Economic Development in Native Communities
The Minneapolis Fed’s Community Development Department has been engaged in promoting economic development in Indian Country for more than 15 years. Our emphasis is on helping tribes build governance, infrastructure, financial access, and resources to support sustainable private business development in Native communities. For more on our approach, please visit the Business Development Model page.
We focus our efforts in four primary areas:
- Developing Native entrepreneurship and small business ownership and
- Broadening access to capital for Native-owned small businesses.
Community Development is a founding and active partner in Indian Business Alliances that work to promote entrepreneurship and capital access in the Ninth Federal Reserve District’s Native communities. Currently, there are active Indian Business Alliances in Minnesota, Montana, North Dakota, South Dakota, and Wisconsin. For more information, visit the Indian Business Alliances tab on this page (above).
- Developing tribal legal infrastructure to support business activity.
In many Native communities, private business development may be hindered because federal laws and procedures governing matters such as lending, commerce, and property ownership are absent or insufficient. Since 2002, Community Development has worked closely with the Uniform Law Commission and tribal representatives on initiatives to help tribes select and build a sound legal infrastructure that can support private business development in Indian Country.
Model Tribal Secured Transactions Act. Completed in 2005, the Model Tribal Secured Transactions Act is a flexible, culturally appropriate model law designed to facilitate a type of lending that is crucial for starting and sustaining private businesses. Community Development serves as a national leader for outreach and training on the Model Tribal Secured Transactions Act.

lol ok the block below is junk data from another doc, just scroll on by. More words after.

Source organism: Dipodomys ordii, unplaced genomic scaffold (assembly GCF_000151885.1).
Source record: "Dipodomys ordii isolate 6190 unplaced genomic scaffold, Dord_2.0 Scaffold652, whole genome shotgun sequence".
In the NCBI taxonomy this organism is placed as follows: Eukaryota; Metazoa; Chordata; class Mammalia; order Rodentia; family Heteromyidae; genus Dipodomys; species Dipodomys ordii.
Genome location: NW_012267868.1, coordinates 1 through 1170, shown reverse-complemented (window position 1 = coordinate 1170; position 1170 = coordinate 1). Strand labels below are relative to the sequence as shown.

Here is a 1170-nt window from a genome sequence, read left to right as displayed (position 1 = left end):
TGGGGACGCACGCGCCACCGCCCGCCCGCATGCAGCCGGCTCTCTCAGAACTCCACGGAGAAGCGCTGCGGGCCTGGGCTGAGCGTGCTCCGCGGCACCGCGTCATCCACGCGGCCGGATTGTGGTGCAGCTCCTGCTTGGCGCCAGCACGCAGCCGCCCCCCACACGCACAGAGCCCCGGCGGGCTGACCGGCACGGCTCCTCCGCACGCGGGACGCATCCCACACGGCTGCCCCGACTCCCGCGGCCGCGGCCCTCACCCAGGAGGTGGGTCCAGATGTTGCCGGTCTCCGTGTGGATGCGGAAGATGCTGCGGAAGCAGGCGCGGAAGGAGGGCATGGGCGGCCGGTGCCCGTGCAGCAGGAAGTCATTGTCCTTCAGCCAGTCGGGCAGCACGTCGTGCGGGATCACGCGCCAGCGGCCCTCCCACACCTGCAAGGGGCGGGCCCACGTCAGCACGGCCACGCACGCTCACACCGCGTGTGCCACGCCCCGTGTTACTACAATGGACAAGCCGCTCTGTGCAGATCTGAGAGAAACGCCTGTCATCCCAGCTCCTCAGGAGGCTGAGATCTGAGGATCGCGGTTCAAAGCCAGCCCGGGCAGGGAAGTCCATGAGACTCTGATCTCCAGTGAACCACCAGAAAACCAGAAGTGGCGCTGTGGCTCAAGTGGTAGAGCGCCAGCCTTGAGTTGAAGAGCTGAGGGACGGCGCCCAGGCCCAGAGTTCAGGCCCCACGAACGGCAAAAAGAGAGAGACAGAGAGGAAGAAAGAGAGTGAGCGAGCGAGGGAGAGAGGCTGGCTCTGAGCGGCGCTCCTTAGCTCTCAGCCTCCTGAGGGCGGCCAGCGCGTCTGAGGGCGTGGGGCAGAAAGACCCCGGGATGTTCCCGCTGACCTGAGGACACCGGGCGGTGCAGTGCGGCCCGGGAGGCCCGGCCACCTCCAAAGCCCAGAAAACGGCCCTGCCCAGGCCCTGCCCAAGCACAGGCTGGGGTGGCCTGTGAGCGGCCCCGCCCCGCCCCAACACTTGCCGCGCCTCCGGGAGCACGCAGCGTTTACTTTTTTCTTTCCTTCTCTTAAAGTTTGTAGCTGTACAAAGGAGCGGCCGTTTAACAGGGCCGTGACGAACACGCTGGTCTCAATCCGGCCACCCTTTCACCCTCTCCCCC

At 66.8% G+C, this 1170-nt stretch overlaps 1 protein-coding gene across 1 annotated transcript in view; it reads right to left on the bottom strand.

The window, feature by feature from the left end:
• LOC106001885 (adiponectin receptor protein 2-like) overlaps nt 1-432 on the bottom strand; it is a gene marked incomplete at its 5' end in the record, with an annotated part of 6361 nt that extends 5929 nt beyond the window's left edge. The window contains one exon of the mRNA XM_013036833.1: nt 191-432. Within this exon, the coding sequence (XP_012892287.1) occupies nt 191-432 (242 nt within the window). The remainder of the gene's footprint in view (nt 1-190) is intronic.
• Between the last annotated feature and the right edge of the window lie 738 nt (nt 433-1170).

For further reading:
- The Uniform Law Commission’s Model Tribal Secured Transactions Act page features links to the model act, the accompanying Implementation Guide, and related resources.
- A super model: New secured transaction code offers legal uniformity, economic promise for Indian Country
Community Dividend, March 2006
A discussion of how the Model Tribal Secured Transactions Act could provide the legal structure and consistency American Indian tribes need to facilitate borrowing from off-reservation partners or other tribes.
- Secured Transaction Codes: An Important Tool for Tribal Economic and Housing Development
Published by the Federal Reserve Bank of Minneapolis, September 2004
A discussion of how commercial codes are important tools for enabling and supporting tribal economic and housing development by improving access to commercial and consumer credit.
For information or technical assistance on tribal legal infrastructure development, contact:
- Sue Woodrow
Helena Branch, Federal Reserve Bank of Minneapolis
Model Tribal Probate Code. Community Development serves on a Uniform Law Commission steering committee for the development of draft tribal legislation that will address the significant issue of fractionated trust land—an issue that severely affects the use of land value as collateral in seeking capital. Proposed next steps in the initiative include researching the barriers and potential solutions for freeing up the value held in trust and restricted lands while preserving land ownership, tribal jurisdiction, and tribal sovereignty.
Community Development supports financial education initiatives by working with the Indian Business Alliances and statewide financial education coalitions, such as the Montana Financial Education Coalition; by publishing information on Native financial education; and by hosting educational events.
For further reading:
- Menominee poster contest promotes free tax prep
Since 2005, Menominee Indian High School has sponsored a poster contest to promote the use of Volunteer Income Tax Assistance sites.
- Workshop promotes Native youth financial education
The presentations from a Fed-sponsored workshop illustrate a variety of promising approaches to Native financial education.
- Lessons learned from a financial education pilot for Native youth
A pilot program at Oh Day Aki Charter School in Minneapolis shows that standard financial education materials can be adapted to benefit Native students in an urban setting.
For further information: